What then happened at Sully we shall never know, but a few days later, with or without the King's knowledge and sanction, Joan with a little band of followers left the Loire behind her forever. Charles may have known of her going and given her a few soldiers and a little money. She had become to him as a prodding conscience; he would be glad enough to be rid of her, so that he could take his pleasure more peacefully. If he did not wish to violate his empty treaty with Burgundy, she could seem to go secretly, "making semblance of going on some other diversion." According to one chronicler, she did this; for which reason her departure has been called the "flight from Sully."
Of those who started with Joan we can only be sure of d'Aulon, her two brothers, and Father Pasquerel. Did she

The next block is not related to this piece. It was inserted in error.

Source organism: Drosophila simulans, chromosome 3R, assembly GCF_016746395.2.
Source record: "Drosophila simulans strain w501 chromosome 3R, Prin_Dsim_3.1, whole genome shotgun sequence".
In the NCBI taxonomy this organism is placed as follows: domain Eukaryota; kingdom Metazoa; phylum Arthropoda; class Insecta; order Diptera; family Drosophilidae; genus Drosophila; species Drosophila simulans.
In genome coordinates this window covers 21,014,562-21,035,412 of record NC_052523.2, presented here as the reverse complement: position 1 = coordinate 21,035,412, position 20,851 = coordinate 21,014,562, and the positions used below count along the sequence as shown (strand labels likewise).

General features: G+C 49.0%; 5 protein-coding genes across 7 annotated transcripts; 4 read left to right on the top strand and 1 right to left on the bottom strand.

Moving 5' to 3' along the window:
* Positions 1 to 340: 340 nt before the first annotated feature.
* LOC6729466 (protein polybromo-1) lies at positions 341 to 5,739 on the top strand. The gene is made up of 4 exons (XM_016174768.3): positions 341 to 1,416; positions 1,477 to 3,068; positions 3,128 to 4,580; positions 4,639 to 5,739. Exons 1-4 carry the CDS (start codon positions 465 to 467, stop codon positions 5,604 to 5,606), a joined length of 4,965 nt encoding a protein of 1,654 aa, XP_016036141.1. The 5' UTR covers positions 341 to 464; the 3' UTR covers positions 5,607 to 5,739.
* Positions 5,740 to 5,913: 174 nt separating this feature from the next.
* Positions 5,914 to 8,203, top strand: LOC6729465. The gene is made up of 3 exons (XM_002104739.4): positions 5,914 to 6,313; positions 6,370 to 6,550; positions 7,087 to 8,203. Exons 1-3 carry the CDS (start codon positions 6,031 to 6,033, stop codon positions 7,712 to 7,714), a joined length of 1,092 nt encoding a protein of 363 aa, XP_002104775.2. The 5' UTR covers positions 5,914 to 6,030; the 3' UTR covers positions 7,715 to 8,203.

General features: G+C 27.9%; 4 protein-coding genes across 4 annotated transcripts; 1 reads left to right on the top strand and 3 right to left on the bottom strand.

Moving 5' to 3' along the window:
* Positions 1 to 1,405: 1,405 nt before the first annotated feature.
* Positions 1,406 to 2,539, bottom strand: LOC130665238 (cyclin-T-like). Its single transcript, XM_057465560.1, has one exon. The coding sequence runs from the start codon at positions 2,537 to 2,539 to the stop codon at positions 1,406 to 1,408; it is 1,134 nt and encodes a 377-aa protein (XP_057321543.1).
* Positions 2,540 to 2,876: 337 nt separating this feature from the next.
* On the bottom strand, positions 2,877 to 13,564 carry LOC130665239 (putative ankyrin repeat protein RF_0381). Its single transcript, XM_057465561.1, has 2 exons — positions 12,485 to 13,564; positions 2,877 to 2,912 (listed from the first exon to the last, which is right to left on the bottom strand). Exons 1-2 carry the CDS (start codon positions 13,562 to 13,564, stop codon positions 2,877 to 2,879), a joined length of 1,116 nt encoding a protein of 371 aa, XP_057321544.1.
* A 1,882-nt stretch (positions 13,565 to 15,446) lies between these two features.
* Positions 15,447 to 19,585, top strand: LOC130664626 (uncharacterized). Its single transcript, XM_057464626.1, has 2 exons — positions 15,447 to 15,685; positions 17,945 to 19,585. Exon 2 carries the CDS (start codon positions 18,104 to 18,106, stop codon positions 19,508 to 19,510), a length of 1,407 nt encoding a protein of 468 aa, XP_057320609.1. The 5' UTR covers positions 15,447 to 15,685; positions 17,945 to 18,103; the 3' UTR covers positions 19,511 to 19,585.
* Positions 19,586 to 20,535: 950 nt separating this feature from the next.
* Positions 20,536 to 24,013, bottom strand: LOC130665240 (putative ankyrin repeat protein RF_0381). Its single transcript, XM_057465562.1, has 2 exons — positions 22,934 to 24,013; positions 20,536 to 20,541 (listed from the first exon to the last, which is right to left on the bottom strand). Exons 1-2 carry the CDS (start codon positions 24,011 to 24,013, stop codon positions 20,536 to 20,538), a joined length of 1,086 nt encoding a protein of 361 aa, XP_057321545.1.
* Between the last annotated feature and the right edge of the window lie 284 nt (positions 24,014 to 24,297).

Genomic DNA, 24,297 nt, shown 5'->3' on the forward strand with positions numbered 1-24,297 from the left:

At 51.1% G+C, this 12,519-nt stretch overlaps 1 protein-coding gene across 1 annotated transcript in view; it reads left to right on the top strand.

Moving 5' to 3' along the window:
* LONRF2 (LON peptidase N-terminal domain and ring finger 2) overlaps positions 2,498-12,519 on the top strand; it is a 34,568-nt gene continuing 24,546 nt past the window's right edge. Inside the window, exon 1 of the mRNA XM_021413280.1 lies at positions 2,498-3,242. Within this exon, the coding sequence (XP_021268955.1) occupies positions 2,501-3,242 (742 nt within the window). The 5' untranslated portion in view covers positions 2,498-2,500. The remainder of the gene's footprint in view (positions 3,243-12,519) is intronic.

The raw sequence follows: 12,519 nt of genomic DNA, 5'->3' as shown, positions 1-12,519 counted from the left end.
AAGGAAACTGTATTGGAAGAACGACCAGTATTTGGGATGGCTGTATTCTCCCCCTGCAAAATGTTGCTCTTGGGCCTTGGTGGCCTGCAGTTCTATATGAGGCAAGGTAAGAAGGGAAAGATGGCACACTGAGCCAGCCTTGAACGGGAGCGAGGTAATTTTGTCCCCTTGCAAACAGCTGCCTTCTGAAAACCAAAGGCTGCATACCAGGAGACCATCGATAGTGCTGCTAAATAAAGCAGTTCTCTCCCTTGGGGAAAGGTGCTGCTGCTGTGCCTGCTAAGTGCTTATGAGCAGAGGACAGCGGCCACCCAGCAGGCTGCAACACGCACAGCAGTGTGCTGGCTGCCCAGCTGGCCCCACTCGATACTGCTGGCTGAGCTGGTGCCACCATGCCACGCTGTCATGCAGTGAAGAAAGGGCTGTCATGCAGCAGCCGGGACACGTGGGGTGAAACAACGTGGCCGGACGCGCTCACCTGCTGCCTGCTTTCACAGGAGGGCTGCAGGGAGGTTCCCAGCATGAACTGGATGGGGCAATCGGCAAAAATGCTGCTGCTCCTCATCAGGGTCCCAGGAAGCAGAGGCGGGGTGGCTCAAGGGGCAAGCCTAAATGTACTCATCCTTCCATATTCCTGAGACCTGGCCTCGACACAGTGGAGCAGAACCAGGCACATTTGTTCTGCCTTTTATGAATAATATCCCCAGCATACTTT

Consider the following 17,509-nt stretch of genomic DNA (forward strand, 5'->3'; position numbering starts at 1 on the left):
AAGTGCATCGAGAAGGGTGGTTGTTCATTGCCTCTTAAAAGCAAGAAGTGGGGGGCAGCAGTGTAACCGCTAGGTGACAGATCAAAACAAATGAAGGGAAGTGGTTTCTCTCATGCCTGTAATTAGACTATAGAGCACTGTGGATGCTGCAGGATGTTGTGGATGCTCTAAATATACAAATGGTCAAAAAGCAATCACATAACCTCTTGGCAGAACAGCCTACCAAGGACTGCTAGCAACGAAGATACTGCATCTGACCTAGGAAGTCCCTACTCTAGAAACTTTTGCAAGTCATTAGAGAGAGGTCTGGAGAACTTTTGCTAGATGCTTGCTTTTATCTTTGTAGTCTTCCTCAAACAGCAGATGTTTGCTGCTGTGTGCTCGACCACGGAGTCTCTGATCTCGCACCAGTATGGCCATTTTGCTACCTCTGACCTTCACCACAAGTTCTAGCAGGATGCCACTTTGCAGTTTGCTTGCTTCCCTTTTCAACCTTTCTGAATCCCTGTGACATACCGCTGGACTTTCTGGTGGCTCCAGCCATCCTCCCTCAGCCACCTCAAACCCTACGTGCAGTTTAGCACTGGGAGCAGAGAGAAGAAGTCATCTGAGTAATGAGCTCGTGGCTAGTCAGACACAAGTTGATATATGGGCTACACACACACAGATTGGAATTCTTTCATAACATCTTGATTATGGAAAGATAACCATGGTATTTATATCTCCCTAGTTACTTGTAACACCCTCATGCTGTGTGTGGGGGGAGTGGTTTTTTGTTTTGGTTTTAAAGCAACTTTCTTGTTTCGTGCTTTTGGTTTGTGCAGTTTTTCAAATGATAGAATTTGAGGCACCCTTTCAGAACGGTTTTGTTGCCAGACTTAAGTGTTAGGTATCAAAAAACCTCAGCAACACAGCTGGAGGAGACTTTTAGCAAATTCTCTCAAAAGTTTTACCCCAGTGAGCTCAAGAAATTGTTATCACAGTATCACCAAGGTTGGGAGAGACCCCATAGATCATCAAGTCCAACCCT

have her two knights, gallant Jean de Metz and Bertrand de Poulengy, who on a winter evening a little more than a year before had ridden with her through the Porte de France? One likes to think of them being with her in this new adventure. Dunois, La Hire, Alencon—all these were gone. She may have had as many as fifty, or as few as five. She rode northward, toward Lagny on the Marne, "because those of that place made good war on the English of Paris and elsewhere."
The Maid found welcome and plenty of soldiers at Lagny. Then a little more and she was in the field, facing English and Burgundians, ranged against a hedge. In the fight that followed she was victorious, the English and Burgundians being killed or captured.